New Molecular Control Points for Treating Autoimmunity
Dr. Hedin's lab uses state-of-the-art biochemical and genetic laboratory approaches to identify molecular control points (signaling pathways) in immune cells and cancer cells. While studying signaling pathways linked to a protein called CXCR4, the lab made an exciting discovery: The researchers found that CXCR4 connects to and regulates functions of a specific protein, PLC-beta 3. PLC-beta 3 appears to control regulatory T cells (Tregs), and thus might be important for controlling autoimmunity.
In collaboration with and funded by the Center for Immunology and Immune Therapies, the lab is examining mice with genetically modified PLC-beta 3. The team has confirmed its earlier findings, identified the detailed molecular network that explains how PLC-beta 3 controls Treg functions, and showed that PLC-beta 3 regulates human and mouse Tregs in a similar manner.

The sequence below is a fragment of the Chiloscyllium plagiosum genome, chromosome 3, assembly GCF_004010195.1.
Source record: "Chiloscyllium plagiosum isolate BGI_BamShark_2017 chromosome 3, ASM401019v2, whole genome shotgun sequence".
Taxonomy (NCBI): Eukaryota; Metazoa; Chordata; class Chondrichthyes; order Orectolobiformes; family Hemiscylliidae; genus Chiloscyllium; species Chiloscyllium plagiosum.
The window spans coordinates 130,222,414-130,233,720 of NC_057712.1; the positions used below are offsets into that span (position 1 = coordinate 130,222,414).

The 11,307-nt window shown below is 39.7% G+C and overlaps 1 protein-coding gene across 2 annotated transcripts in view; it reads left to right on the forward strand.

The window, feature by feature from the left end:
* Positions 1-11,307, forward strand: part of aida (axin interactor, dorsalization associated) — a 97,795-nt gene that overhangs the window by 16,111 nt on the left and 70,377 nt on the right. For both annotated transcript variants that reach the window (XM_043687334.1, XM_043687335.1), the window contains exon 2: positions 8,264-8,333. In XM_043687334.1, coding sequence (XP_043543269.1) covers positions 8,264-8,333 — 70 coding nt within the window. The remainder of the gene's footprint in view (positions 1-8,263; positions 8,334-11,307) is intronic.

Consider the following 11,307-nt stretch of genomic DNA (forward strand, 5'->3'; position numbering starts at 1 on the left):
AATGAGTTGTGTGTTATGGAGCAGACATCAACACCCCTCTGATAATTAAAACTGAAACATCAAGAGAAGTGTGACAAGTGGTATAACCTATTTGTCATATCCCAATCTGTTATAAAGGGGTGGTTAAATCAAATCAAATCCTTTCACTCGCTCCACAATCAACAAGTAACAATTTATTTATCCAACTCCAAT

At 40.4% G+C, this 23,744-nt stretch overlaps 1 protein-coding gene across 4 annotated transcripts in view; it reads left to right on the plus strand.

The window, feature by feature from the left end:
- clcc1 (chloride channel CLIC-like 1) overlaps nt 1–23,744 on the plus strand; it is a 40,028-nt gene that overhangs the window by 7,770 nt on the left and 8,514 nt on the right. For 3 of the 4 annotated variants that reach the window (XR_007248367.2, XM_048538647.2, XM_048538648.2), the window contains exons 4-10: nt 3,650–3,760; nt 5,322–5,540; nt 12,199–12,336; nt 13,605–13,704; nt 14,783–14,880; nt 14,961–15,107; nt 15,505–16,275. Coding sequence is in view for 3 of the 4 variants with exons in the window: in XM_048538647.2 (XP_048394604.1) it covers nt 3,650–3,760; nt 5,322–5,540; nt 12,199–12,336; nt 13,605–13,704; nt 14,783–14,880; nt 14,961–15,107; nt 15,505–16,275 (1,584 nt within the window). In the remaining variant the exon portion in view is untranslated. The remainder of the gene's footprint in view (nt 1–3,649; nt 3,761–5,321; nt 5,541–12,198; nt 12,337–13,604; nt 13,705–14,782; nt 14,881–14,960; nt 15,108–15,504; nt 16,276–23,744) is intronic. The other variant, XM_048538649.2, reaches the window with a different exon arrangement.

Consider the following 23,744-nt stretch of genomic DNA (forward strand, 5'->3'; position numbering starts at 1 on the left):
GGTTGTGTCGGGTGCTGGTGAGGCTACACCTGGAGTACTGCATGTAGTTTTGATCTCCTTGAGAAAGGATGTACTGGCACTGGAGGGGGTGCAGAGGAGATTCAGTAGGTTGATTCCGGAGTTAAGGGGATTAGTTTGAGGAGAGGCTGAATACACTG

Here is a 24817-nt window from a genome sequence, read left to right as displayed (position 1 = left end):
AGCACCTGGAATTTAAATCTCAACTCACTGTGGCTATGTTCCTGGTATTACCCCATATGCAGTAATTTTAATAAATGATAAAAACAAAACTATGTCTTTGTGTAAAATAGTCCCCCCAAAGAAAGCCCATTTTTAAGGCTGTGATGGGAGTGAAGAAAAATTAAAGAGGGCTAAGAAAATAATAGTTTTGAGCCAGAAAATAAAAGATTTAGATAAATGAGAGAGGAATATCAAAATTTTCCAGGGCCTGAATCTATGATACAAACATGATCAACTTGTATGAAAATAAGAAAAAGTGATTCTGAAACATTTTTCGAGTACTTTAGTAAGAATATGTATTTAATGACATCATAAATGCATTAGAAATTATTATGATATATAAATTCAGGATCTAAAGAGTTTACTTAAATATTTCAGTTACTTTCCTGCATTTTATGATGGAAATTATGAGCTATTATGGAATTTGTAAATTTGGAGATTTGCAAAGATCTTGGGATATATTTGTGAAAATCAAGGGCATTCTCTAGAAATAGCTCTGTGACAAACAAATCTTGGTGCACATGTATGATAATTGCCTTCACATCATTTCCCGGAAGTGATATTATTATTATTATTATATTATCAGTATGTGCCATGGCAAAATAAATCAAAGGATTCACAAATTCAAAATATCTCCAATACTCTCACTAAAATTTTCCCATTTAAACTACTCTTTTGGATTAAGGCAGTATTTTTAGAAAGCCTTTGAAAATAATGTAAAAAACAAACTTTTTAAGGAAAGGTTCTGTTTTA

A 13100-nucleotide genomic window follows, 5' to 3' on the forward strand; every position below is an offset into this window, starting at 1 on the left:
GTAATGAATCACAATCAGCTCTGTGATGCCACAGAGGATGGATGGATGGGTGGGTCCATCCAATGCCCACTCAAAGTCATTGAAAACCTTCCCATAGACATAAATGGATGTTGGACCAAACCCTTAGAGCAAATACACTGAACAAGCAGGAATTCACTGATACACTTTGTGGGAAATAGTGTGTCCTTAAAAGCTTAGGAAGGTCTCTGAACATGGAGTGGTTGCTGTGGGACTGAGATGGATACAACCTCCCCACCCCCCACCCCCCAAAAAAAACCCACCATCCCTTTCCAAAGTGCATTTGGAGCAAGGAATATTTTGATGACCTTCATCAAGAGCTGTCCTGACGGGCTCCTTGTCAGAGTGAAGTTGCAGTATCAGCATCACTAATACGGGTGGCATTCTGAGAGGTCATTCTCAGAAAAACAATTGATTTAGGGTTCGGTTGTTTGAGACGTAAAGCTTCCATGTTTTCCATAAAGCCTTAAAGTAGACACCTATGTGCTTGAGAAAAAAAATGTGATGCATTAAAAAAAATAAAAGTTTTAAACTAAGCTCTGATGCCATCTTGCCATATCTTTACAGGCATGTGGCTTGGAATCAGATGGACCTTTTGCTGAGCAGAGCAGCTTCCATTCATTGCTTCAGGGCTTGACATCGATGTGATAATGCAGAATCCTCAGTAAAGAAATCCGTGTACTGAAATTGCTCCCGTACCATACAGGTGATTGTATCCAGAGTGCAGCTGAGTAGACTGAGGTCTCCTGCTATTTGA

Currently, the team is testing the role of PLC-beta 3 in controlling autoimmune diseases in mice. In addition, Mayo Clinic patient sample resources are key for furthering this research.
Impact on patient care
Therapies to increase the numbers and effectiveness of Tregs may be helpful for treating autoimmune diseases, including inflammatory bowel disease, multiple sclerosis and others. Unfortunately, no such drugs exist, nor is it currently clear how to create them. It is not even clear how the body normally increases the numbers of Tregs. Dr. Hedin's research is aimed at answering this question, the first step to developing Treg-based therapies for immune diseases.
These discoveries and advances were made through the generous support of an anonymous donor.